what are Metallothioneins (MT)? how are they affected by reactive substances? what do they do?Metallothioneins are special metal-species binding proteins-- sort of an acute-phase protein. The MTs are upregulated as soon as sthing strange occurs in the body. Heavy metals, particularly cadmium, bind to and induce the MTs (mostly in liver but also in kidney)-- then that complex of MT+cadmium is transported to kidney and is cleaved due to a pH shift (which is how some of the compounds are released from their plasma proteins)-- this results in free metal ions in the kidney which can lead to accumulation and stress in kidney cell (Free metal ions - accumulation - oxidative stress - cell injury/renal toxicity) so we don't want free metal ion concentrations. But the MTs are helpful bc they bind excessive amounts of cadmium in the blood, making them inactive, until they are in kidney. So, some is elim and others cause tox in kidney. Throughout the body can also bind other metals to get them where they need to be, and also bind up metals to make them inactive till they are where they need to be.

Round-up pesticide: Glycophosphate toxicity

Question Answer
How safe is glycophosphate? when is it not safe?Generally very safe, UNTIL it comes into contact with heavy metals, then it is not safe.
where is there a large source of heavy metals which glycophosphate might be near?heavy metals in fertilizers, in soil, in hard water. So glycophosphate gets into water, then contact with heavy metals in water. Ppl consume water, absorbed, pH of kidney causes them to be released there-->then causes chronic kidney dz
once someone ingests glycophosphates, what path does it take?readily taken up by GI tract, into circulation, release of heavy metals into kidney which results in damage to the kidney.
how does glycophosphate+heavy metal complex affect metabolism of it?INHIBITS CYP450

Ethylene glycol tox

Question Answer
why is ethylene glycol getting ingested in the first place?tastes sweet!
what are some of the effects of EG in the kidney?Acute acidosis, dec perfusion, oxalate crystals in renal tubules.
how does EG affect pH of kidney?acute aciosis
what crystals are formed in tubules after ingestion of EG?oxalate
what is the LD50 of EG like in dogs/cats?1.5ml in cats (woah, really toxic to cats) and 5.5ml in dogs.
is EG tox or are the metabolites tox?metabolites!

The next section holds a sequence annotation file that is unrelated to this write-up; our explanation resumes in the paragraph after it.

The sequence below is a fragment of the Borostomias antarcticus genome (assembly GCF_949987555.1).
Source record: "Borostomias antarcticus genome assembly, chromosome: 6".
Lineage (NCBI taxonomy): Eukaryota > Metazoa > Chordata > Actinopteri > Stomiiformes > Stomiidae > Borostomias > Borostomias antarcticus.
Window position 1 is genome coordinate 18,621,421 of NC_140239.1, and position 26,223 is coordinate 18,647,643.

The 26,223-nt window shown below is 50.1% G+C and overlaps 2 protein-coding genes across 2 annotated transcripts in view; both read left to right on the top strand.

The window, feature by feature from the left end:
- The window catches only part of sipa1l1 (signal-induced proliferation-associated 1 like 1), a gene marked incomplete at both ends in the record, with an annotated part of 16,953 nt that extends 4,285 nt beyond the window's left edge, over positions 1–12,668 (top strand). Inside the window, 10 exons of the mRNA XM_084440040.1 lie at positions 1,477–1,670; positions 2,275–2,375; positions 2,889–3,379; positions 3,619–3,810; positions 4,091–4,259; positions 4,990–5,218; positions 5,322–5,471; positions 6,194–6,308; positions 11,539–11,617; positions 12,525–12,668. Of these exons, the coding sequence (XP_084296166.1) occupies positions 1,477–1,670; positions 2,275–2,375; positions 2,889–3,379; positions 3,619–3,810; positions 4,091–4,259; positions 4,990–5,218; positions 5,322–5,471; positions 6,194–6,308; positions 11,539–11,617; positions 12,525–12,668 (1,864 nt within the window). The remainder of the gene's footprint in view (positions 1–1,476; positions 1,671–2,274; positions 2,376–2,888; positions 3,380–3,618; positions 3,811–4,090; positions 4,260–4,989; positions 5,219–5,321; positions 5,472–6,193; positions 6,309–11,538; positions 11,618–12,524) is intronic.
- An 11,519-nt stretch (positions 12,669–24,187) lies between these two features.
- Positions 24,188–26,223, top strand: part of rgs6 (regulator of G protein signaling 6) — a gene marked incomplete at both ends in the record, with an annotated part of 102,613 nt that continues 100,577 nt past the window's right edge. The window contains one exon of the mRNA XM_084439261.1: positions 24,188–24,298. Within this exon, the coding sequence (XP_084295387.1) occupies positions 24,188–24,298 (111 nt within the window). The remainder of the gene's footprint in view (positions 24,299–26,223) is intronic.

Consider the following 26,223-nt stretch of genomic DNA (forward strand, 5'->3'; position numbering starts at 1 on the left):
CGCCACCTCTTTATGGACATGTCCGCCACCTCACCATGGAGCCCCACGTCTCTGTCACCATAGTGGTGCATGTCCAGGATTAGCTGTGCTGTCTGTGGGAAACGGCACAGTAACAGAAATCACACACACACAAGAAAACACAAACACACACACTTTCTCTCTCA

explain how EG becomes metabolized to be toxicEG metabolized by alcohol dehydrogenase (same enzyme which converts drinking alcohol) which converts the EG into glycolaldehyde, and glycolate, and glyoxalate, interacts with Ca and ultimately leads to CaOx crystals
explain the metabolic step we want to block in the EG metabolism path, and how we can block it.want to block the alcohol dehydrogenase to prevent the EG from being converted into those other compounds. for DOGS there is a therapy called 4-MP (fomepizol or 4-methylpyrazone) which inhibits the alcohol dehydrogenase. You can also try a competitive inhibition of alc.dehydro. by just giving the animal ethanol (booze!). The competition leads to dec in conversion of EG and avoiding its toxic products. You need to treat this QUICKLY (within 3-6 hours (cats-dogs)
what is the difference in how we treat dogs vs cats for EG poisoning? what should we be cautious about with our treatment?The dog dose does not work in cats. in cats you need a REALLY high dose. but the antidote (ethanol/4-MP) accumulates so be careful of that. Also ethanol and the fomepizole (4mp) can be toxic also. Equally toxic in cats. Then in cats, the dose has to be DEC after the initial HIGH dose***
why is the EG causing renal failure?the oxalate crystals that are formed cut like little knives through all the tubules causing lots of damage. aka Oxalate nephrosis: anorexia, azotemia, oliguria leading to kidney failure
what are the CSs of EG tox?basically clinical signs of renal failure-- vomiting, ataxia, polyuria, see Cardiopulmonary symptoms: tachypnea, tachycardia, but most importantly is the Oxalate nephrosis: anorexia, azotemia, oliguria leading to kidney failure (sharp crystals damage tubules)
you want to tx EG tox quick-- how quick? What other txs can you provide as support aside from the fomepizole (4MP)3 hrs in cats and 3-6hrs in dogs ... you can also Interrupt exposure: induce vomiting (binds poorly to activated charcoal; bentonite is better)... Correct metabolic acidosis: Na-bicarbonate
which toxin binder do you wanna pick for EG?BENTONITE IS BETTER THAN CHARCOAL
**diff between ethanol an fomepizole as tx? implication with catS? dogs?Ethanol goes into competition with the alcohol dehydrogenase, but fomepizole actually inhibits it. Both lead to neg effects in cats but he would rather block the enzyme that give sthing to go into competition--- therefore, fomepizole>ethanol in cats. And in dogs need a lower dose of fomepizole than in cats, so it is even a better choice for them.